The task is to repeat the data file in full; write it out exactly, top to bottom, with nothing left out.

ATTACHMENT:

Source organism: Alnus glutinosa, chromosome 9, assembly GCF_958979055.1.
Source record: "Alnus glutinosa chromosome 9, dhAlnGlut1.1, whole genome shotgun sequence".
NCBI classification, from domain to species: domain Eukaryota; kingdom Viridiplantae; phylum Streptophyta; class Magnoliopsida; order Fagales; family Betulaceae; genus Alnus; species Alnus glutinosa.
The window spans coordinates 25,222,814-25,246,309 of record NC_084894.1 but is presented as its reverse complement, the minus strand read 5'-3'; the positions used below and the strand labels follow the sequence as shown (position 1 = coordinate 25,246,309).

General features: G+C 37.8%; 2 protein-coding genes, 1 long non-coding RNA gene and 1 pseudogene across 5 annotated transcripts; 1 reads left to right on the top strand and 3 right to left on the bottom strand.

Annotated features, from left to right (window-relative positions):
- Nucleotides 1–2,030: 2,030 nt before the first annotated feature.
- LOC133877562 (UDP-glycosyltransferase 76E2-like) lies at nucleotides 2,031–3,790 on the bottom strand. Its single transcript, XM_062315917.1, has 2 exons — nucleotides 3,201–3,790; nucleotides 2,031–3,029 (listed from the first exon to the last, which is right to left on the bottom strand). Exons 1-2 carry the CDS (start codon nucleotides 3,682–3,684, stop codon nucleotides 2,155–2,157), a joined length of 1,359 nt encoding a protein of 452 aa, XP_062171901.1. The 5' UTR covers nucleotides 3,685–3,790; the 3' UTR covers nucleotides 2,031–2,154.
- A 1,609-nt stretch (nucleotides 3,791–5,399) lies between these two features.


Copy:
Source organism: Alnus glutinosa, chromosome 9, assembly GCF_958979055.1.
Source record: "Alnus glutinosa chromosome 9, dhAlnGlut1.1, whole genome shotgun sequence".
NCBI classification, from domain to species: domain Eukaryota; kingdom Viridiplantae; phylum Streptophyta; class Magnoliopsida; order Fagales; family Betulaceae; genus Alnus; species Alnus glutinosa.
The window spans coordinates 25,222,814-25,246,309 of record NC_084894.1 but is presented as its reverse complement, the minus strand read 5'-3'; the positions used below and the strand labels follow the sequence as shown (position 1 = coordinate 25,246,309).

General features: G+C 37.8%; 2 protein-coding genes, 1 long non-coding RNA gene and 1 pseudogene across 5 annotated transcripts; 1 reads left to right on the top strand and 3 right to left on the bottom strand.

Annotated features, from left to right (window-relative positions):
- Nucleotides 1–2,030: 2,030 nt before the first annotated feature.
- LOC133877562 (UDP-glycosyltransferase 76E2-like) lies at nucleotides 2,031–3,790 on the bottom strand. Its single transcript, XM_062315917.1, has 2 exons — nucleotides 3,201–3,790; nucleotides 2,031–3,029 (listed from the first exon to the last, which is right to left on the bottom strand). Exons 1-2 carry the CDS (start codon nucleotides 3,682–3,684, stop codon nucleotides 2,155–2,157), a joined length of 1,359 nt encoding a protein of 452 aa, XP_062171901.1. The 5' UTR covers nucleotides 3,685–3,790; the 3' UTR covers nucleotides 2,031–2,154.
- A 1,609-nt stretch (nucleotides 3,791–5,399) lies between these two features.